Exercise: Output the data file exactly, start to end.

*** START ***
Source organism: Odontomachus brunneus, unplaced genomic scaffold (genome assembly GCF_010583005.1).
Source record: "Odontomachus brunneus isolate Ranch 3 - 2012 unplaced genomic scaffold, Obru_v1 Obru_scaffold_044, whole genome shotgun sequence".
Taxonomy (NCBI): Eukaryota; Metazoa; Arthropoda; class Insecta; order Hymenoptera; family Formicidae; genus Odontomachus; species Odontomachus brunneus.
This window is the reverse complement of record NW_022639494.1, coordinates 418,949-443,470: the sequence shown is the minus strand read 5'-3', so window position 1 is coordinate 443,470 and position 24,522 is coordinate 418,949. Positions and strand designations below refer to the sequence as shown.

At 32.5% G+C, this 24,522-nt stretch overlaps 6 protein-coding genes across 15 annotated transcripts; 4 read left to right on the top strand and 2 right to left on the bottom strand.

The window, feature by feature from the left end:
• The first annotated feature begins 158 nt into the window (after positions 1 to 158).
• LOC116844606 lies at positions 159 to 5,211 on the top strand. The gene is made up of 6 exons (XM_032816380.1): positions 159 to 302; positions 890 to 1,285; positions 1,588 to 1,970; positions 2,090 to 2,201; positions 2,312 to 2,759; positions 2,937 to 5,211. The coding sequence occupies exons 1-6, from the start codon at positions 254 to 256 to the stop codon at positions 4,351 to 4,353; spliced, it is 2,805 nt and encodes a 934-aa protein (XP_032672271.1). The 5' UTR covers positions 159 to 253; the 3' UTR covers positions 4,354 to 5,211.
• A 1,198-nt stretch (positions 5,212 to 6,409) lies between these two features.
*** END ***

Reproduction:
Source organism: Odontomachus brunneus, unplaced genomic scaffold (genome assembly GCF_010583005.1).
Source record: "Odontomachus brunneus isolate Ranch 3 - 2012 unplaced genomic scaffold, Obru_v1 Obru_scaffold_044, whole genome shotgun sequence".
Taxonomy (NCBI): Eukaryota; Metazoa; Arthropoda; class Insecta; order Hymenoptera; family Formicidae; genus Odontomachus; species Odontomachus brunneus.
This window is the reverse complement of record NW_022639494.1, coordinates 418,949-443,470: the sequence shown is the minus strand read 5'-3', so window position 1 is coordinate 443,470 and position 24,522 is coordinate 418,949. Positions and strand designations below refer to the sequence as shown.

At 32.5% G+C, this 24,522-nt stretch overlaps 6 protein-coding genes across 15 annotated transcripts; 4 read left to right on the top strand and 2 right to left on the bottom strand.

The window, feature by feature from the left end:
• The first annotated feature begins 158 nt into the window (after positions 1 to 158).
• LOC116844606 lies at positions 159 to 5,211 on the top strand. The gene is made up of 6 exons (XM_032816380.1): positions 159 to 302; positions 890 to 1,285; positions 1,588 to 1,970; positions 2,090 to 2,201; positions 2,312 to 2,759; positions 2,937 to 5,211. The coding sequence occupies exons 1-6, from the start codon at positions 254 to 256 to the stop codon at positions 4,351 to 4,353; spliced, it is 2,805 nt and encodes a 934-aa protein (XP_032672271.1). The 5' UTR covers positions 159 to 253; the 3' UTR covers positions 4,354 to 5,211.
• A 1,198-nt stretch (positions 5,212 to 6,409) lies between these two features.